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Created: October 6, 2002
Latest Update: October 6, 2002
Site Copyright: Jeanne Curran and Susan R. Takata and Individual Authors, September 2002.
"Fair use" encouraged.
On Saturday, October 5, 2002, Carla Calderon wrote:Subject: illocutionary
My name is Carla Calderon, and I am enrolled in your Soc. of law class. I finally met you on Thursday when I went to your office before class. The reason I am writing you is because I finally understand the illocutionary point of view. Father Nelson from Ghana came to our classroom to have a discussion. Everything seemed to be going welluntil the topic of female circumcision was brought up. It seemed as though everyone in the classroom felt a little uncomfortable with the subject, because we, as Americans, feel that the female circumcision practice is morally and ethically wrong. I think at that point in the discussion, many people shut themselves out and stopped listening to what the Father had to say because they felt so offended with the topic. I feel however, that your comment really helped the class and specially me to look beyond the topic and to truly understand, or at least try to understand, where these people were coming from. You pointed out the fact that in order for us to have a discussion we need to be able to see the other person's point of view. We need to be able to understand why they do the things that they do in order for the discussion to be productive. The comment really did it for me. I finally understood what the illocutionary point of view was all about. I was able to see beyond my own beliefs and values and try to see someone else's. I tried to put my own prejudices aside in order to not only be more objective and less biased, but also to come to a productive conclusion.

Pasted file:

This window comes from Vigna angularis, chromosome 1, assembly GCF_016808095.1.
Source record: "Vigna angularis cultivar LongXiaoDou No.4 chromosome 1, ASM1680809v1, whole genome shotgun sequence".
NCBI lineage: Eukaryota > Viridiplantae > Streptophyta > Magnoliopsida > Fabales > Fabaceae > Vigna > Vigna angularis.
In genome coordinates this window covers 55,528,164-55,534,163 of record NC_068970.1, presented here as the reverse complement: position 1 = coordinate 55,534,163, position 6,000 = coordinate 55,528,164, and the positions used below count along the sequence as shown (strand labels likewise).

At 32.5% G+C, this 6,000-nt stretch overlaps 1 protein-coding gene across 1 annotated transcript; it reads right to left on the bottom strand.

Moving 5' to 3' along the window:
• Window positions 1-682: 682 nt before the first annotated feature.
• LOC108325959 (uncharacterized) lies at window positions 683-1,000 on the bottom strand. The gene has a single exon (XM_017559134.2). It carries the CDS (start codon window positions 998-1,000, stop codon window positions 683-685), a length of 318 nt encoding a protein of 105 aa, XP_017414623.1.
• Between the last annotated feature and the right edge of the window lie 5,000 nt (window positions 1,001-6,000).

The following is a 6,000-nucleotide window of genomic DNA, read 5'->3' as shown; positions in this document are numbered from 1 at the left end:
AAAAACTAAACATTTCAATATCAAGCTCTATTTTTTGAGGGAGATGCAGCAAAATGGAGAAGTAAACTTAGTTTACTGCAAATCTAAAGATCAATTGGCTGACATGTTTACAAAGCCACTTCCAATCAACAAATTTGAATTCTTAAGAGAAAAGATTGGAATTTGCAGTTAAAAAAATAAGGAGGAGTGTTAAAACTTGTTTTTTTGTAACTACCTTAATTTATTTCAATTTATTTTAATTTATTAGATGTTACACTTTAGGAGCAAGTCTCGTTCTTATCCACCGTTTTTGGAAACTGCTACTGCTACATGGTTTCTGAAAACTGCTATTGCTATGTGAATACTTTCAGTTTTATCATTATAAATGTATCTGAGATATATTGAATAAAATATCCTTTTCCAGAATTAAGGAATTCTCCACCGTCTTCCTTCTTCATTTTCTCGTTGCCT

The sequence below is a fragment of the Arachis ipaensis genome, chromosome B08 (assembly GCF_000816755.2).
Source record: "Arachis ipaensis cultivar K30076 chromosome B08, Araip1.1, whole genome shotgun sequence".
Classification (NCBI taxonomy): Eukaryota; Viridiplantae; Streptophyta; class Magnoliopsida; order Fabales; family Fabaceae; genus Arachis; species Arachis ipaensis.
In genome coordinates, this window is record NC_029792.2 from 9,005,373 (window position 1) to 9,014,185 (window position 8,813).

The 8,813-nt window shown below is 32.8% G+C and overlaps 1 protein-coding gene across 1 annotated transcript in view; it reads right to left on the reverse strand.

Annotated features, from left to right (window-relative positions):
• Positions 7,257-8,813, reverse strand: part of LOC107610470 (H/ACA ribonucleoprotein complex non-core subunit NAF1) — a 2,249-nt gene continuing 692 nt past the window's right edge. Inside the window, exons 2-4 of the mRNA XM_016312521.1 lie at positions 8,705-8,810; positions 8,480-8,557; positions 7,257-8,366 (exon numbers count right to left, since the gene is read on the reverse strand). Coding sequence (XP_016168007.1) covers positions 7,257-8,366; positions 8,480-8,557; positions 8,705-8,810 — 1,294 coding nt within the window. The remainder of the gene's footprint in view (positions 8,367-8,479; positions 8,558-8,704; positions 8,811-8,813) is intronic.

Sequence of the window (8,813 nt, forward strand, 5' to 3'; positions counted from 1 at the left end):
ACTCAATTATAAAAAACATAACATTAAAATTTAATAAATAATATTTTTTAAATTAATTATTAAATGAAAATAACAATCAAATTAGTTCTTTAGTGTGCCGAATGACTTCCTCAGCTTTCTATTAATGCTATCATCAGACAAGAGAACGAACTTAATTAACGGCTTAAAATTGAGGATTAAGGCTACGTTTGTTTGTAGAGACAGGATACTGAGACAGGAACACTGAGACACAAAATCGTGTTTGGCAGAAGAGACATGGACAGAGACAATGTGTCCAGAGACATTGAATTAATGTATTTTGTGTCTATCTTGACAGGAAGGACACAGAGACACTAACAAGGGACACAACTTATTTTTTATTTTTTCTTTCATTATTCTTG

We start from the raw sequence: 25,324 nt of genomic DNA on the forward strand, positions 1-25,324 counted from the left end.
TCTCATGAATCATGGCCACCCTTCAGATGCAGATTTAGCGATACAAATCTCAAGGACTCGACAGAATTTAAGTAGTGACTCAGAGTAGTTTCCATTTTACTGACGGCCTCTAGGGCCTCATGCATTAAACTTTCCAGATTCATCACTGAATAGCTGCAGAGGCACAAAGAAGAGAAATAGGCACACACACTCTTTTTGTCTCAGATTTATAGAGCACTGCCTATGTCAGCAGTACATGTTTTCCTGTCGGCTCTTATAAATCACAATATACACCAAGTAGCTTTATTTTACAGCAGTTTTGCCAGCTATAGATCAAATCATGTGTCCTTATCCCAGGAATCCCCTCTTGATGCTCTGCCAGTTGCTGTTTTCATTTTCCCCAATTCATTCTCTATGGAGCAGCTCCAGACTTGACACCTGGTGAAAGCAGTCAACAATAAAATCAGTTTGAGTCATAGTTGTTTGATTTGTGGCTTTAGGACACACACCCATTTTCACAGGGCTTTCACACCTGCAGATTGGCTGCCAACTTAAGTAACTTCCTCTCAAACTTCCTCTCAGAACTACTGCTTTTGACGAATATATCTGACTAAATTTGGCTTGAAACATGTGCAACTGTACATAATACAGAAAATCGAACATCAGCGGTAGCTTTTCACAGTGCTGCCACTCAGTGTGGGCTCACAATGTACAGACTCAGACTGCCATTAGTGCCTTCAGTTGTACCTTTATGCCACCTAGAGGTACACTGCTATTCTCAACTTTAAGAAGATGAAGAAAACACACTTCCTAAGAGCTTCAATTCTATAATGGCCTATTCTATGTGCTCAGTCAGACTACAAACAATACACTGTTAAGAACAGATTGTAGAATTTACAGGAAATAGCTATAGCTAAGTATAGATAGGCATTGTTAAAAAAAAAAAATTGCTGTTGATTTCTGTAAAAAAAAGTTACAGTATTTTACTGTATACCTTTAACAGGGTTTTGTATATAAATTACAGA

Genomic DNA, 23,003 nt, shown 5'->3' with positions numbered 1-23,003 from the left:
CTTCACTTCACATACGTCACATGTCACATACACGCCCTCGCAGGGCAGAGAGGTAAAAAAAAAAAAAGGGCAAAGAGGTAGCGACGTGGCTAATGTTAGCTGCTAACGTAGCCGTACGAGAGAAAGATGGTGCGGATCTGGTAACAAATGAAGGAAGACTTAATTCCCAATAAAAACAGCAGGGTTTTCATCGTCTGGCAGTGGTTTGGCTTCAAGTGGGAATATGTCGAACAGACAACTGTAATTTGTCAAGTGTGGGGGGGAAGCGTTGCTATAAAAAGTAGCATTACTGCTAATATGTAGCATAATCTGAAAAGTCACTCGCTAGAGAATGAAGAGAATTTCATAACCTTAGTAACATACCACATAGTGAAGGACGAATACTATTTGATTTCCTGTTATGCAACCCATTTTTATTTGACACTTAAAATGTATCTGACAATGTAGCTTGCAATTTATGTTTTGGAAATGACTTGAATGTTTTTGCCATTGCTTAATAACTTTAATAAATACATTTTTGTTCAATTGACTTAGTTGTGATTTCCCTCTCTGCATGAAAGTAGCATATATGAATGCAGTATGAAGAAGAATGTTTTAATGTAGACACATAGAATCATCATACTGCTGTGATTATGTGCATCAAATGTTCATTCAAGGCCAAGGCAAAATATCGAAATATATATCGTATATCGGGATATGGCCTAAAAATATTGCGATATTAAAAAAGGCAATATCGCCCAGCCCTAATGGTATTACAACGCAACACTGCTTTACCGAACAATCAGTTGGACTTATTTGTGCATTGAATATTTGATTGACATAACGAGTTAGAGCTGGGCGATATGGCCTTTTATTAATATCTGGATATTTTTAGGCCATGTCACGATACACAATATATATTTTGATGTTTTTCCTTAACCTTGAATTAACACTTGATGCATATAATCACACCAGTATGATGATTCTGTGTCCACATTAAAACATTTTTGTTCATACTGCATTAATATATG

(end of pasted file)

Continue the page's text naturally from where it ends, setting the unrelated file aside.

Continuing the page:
jeanne's comment This explanation is beautifully put, Carla. Your story of that discussion will help many others "get it." One thing I would like to remind you of is that a "productive conclusion" (your concluding words) may be a conclusion that brings us closer to the use of language as communicative action, not instrumental action. That is, especially when paired with Maria Pia Lara's aesthetic and moral components, for the purpose of coming to understand and to see each other as fellow humans. Like the Little Prince who told the Fox to sit over there for a while, and come just a little bit closer each day, until we can learn to trust each other. Then we can think about being "friends." (St. Exupery, The Little Prince.)